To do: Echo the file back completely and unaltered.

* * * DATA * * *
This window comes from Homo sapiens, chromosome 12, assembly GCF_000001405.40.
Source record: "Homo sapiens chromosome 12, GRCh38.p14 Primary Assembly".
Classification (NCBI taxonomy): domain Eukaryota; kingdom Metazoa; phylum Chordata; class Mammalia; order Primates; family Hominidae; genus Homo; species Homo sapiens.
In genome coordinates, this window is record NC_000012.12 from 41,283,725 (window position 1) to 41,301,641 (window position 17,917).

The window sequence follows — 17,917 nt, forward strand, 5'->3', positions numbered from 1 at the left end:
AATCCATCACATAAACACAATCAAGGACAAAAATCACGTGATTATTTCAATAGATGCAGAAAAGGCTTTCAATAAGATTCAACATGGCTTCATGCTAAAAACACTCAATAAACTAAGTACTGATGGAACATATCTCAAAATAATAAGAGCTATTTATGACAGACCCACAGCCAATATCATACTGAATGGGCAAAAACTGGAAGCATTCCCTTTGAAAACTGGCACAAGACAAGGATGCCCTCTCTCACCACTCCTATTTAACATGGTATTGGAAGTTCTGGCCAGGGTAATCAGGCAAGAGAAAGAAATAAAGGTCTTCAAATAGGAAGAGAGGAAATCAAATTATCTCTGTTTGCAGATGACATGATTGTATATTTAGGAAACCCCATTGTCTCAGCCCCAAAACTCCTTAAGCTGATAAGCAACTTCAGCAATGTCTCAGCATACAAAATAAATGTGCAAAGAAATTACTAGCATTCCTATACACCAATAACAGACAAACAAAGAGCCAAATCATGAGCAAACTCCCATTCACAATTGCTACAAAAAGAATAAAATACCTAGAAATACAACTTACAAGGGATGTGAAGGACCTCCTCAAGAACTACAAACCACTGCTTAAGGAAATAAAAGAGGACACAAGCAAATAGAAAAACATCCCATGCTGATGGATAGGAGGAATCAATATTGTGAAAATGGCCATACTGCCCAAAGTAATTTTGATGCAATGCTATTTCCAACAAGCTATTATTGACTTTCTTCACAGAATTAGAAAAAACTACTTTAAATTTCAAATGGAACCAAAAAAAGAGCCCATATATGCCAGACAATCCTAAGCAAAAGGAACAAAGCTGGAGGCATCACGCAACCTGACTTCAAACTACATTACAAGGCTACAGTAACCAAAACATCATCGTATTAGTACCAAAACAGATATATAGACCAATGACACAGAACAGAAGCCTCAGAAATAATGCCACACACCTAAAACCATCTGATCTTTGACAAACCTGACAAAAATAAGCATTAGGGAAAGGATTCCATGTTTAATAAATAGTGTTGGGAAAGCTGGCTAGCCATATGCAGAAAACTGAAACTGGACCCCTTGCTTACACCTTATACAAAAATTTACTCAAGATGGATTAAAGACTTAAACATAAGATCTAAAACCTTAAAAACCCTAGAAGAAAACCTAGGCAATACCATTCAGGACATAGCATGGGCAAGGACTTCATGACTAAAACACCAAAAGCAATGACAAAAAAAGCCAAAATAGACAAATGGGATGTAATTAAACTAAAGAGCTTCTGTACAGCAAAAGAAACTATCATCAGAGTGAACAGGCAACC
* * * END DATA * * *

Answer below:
This window comes from Homo sapiens, chromosome 12, assembly GCF_000001405.40.
Source record: "Homo sapiens chromosome 12, GRCh38.p14 Primary Assembly".
Classification (NCBI taxonomy): domain Eukaryota; kingdom Metazoa; phylum Chordata; class Mammalia; order Primates; family Hominidae; genus Homo; species Homo sapiens.
In genome coordinates, this window is record NC_000012.12 from 41,283,725 (window position 1) to 41,301,641 (window position 17,917).

The window sequence follows — 17,917 nt, forward strand, 5'->3', positions numbered from 1 at the left end:
AATCCATCACATAAACACAATCAAGGACAAAAATCACGTGATTATTTCAATAGATGCAGAAAAGGCTTTCAATAAGATTCAACATGGCTTCATGCTAAAAACACTCAATAAACTAAGTACTGATGGAACATATCTCAAAATAATAAGAGCTATTTATGACAGACCCACAGCCAATATCATACTGAATGGGCAAAAACTGGAAGCATTCCCTTTGAAAACTGGCACAAGACAAGGATGCCCTCTCTCACCACTCCTATTTAACATGGTATTGGAAGTTCTGGCCAGGGTAATCAGGCAAGAGAAAGAAATAAAGGTCTTCAAATAGGAAGAGAGGAAATCAAATTATCTCTGTTTGCAGATGACATGATTGTATATTTAGGAAACCCCATTGTCTCAGCCCCAAAACTCCTTAAGCTGATAAGCAACTTCAGCAATGTCTCAGCATACAAAATAAATGTGCAAAGAAATTACTAGCATTCCTATACACCAATAACAGACAAACAAAGAGCCAAATCATGAGCAAACTCCCATTCACAATTGCTACAAAAAGAATAAAATACCTAGAAATACAACTTACAAGGGATGTGAAGGACCTCCTCAAGAACTACAAACCACTGCTTAAGGAAATAAAAGAGGACACAAGCAAATAGAAAAACATCCCATGCTGATGGATAGGAGGAATCAATATTGTGAAAATGGCCATACTGCCCAAAGTAATTTTGATGCAATGCTATTTCCAACAAGCTATTATTGACTTTCTTCACAGAATTAGAAAAAACTACTTTAAATTTCAAATGGAACCAAAAAAAGAGCCCATATATGCCAGACAATCCTAAGCAAAAGGAACAAAGCTGGAGGCATCACGCAACCTGACTTCAAACTACATTACAAGGCTACAGTAACCAAAACATCATCGTATTAGTACCAAAACAGATATATAGACCAATGACACAGAACAGAAGCCTCAGAAATAATGCCACACACCTAAAACCATCTGATCTTTGACAAACCTGACAAAAATAAGCATTAGGGAAAGGATTCCATGTTTAATAAATAGTGTTGGGAAAGCTGGCTAGCCATATGCAGAAAACTGAAACTGGACCCCTTGCTTACACCTTATACAAAAATTTACTCAAGATGGATTAAAGACTTAAACATAAGATCTAAAACCTTAAAAACCCTAGAAGAAAACCTAGGCAATACCATTCAGGACATAGCATGGGCAAGGACTTCATGACTAAAACACCAAAAGCAATGACAAAAAAAGCCAAAATAGACAAATGGGATGTAATTAAACTAAAGAGCTTCTGTACAGCAAAAGAAACTATCATCAGAGTGAACAGGCAACC